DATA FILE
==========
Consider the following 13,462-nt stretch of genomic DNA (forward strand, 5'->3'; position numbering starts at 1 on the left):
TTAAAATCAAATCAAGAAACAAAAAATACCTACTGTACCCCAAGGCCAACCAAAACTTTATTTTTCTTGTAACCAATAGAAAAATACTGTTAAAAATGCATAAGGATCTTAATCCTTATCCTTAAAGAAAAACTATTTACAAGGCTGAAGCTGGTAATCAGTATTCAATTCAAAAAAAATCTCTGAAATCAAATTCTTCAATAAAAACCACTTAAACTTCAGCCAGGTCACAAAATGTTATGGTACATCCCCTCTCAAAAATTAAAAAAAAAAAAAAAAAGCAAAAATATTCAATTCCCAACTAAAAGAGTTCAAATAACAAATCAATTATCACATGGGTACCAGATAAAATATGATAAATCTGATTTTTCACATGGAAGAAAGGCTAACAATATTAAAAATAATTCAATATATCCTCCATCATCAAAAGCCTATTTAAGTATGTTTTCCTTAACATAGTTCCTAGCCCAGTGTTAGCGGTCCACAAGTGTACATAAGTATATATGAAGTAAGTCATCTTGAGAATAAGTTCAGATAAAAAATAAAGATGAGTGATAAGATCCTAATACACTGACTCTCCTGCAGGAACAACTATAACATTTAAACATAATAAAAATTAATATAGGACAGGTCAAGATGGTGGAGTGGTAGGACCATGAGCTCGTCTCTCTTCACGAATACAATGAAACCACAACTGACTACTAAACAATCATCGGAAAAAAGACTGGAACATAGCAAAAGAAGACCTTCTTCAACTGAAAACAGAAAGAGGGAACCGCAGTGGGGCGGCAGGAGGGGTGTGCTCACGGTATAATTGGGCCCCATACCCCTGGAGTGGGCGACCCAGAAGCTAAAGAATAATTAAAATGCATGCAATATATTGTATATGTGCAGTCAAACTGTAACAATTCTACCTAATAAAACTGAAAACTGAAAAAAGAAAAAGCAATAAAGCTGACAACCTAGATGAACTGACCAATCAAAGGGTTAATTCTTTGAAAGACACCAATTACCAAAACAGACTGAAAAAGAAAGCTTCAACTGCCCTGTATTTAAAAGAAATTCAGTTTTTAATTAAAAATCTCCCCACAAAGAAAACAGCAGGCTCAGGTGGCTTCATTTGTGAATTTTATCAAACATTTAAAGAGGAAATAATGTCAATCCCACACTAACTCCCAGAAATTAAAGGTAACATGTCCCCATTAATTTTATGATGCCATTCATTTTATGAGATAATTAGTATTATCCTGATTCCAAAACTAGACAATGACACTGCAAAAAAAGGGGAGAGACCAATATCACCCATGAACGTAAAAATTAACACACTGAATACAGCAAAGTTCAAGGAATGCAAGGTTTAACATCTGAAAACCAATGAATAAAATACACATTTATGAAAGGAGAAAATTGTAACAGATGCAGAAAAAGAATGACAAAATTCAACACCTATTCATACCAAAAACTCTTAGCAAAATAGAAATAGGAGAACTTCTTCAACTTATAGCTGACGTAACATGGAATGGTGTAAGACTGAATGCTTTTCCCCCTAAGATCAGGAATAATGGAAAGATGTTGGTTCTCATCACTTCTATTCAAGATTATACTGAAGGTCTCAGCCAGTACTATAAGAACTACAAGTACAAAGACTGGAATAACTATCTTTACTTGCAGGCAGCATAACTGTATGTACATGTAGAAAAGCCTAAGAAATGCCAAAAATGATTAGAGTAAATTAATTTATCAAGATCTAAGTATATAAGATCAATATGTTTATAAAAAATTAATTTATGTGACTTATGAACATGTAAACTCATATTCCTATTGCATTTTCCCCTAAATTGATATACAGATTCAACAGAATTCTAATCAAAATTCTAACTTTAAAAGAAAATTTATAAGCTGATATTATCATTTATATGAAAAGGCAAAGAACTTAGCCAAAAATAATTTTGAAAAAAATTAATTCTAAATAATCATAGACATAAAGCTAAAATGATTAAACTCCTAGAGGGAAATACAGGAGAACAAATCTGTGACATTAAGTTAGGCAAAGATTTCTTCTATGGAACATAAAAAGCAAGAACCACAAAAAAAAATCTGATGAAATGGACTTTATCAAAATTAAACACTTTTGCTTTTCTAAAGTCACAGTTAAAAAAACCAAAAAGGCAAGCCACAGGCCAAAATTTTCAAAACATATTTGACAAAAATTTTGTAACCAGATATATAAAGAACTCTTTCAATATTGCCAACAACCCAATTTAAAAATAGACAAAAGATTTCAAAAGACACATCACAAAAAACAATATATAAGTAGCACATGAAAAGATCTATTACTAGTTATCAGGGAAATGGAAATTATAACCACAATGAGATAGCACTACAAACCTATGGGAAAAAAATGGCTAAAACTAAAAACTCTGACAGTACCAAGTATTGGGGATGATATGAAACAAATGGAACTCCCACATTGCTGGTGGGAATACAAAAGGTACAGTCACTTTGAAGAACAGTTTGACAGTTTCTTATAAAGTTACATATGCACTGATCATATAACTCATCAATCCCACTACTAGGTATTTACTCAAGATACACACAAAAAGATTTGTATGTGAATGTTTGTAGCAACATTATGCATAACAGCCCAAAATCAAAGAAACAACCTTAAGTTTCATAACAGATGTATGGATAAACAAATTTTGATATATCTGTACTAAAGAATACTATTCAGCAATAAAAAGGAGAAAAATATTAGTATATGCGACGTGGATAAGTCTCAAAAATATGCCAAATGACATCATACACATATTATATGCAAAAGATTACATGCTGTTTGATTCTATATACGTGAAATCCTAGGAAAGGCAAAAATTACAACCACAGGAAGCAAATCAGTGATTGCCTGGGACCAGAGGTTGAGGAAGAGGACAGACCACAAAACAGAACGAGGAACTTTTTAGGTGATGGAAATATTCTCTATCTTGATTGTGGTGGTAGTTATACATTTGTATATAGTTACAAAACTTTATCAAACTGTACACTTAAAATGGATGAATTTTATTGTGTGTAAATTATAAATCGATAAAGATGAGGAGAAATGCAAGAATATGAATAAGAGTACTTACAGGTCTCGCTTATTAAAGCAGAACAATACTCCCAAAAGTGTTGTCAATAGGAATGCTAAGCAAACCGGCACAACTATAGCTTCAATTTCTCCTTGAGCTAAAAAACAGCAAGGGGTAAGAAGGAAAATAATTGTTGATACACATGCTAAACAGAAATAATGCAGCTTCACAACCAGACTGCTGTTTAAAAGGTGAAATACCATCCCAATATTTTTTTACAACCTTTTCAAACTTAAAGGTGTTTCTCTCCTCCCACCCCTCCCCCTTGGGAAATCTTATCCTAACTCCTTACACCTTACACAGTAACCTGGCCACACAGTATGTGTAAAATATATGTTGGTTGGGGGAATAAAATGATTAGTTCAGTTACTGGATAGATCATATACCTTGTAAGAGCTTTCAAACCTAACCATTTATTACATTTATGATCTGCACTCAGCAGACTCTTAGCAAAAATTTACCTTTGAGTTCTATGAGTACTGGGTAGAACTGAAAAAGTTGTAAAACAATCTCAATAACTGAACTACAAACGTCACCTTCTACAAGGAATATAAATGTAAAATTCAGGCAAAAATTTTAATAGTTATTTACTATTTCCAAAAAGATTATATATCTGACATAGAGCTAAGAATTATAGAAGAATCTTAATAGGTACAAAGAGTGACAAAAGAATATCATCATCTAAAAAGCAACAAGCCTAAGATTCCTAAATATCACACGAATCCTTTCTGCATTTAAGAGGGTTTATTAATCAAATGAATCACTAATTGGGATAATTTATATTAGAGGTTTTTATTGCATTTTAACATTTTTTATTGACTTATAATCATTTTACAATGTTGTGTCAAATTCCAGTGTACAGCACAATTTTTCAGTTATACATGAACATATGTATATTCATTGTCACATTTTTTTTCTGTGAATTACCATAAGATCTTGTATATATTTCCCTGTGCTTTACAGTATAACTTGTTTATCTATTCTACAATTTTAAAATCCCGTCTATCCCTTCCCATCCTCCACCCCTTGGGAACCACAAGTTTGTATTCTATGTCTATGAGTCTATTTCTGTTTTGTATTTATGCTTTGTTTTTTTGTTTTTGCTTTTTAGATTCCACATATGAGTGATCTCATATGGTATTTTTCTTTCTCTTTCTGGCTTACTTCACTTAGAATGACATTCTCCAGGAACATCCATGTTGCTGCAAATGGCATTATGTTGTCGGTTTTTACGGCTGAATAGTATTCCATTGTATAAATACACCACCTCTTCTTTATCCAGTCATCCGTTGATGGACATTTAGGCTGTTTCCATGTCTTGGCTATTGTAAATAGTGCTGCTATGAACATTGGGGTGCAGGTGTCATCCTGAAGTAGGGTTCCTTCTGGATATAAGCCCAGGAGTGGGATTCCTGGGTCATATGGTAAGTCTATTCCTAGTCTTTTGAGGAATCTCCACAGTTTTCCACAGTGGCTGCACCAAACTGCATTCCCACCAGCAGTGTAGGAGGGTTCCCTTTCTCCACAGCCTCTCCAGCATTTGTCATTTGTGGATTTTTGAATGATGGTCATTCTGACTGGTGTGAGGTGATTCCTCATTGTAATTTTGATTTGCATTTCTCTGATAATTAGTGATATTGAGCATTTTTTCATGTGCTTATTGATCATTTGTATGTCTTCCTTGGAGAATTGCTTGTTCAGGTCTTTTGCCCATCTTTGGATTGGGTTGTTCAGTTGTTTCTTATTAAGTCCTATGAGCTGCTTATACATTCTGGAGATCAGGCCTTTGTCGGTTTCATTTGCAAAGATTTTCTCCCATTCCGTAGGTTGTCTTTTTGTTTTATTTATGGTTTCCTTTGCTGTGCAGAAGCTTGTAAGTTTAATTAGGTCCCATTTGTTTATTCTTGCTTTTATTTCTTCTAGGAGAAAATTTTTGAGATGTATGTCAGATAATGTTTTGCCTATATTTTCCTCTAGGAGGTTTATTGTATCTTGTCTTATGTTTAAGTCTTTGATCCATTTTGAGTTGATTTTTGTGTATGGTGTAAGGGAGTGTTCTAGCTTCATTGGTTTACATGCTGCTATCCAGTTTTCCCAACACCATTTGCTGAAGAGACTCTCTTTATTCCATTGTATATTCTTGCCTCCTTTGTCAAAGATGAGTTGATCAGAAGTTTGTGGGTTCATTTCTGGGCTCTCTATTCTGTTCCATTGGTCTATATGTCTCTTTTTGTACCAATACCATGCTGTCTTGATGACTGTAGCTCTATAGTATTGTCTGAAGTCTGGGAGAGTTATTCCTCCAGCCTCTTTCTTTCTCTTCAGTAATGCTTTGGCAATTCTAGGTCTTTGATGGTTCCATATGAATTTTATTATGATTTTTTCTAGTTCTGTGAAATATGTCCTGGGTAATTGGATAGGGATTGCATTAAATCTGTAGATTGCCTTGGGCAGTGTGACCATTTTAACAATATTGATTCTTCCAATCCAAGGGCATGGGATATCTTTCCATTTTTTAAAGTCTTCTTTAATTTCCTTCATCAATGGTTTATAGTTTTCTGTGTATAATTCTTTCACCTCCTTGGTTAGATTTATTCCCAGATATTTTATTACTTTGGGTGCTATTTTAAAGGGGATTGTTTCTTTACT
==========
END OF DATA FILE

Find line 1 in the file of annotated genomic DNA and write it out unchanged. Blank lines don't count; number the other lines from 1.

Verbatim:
Consider the following 13,462-nt stretch of genomic DNA (forward strand, 5'->3'; position numbering starts at 1 on the left):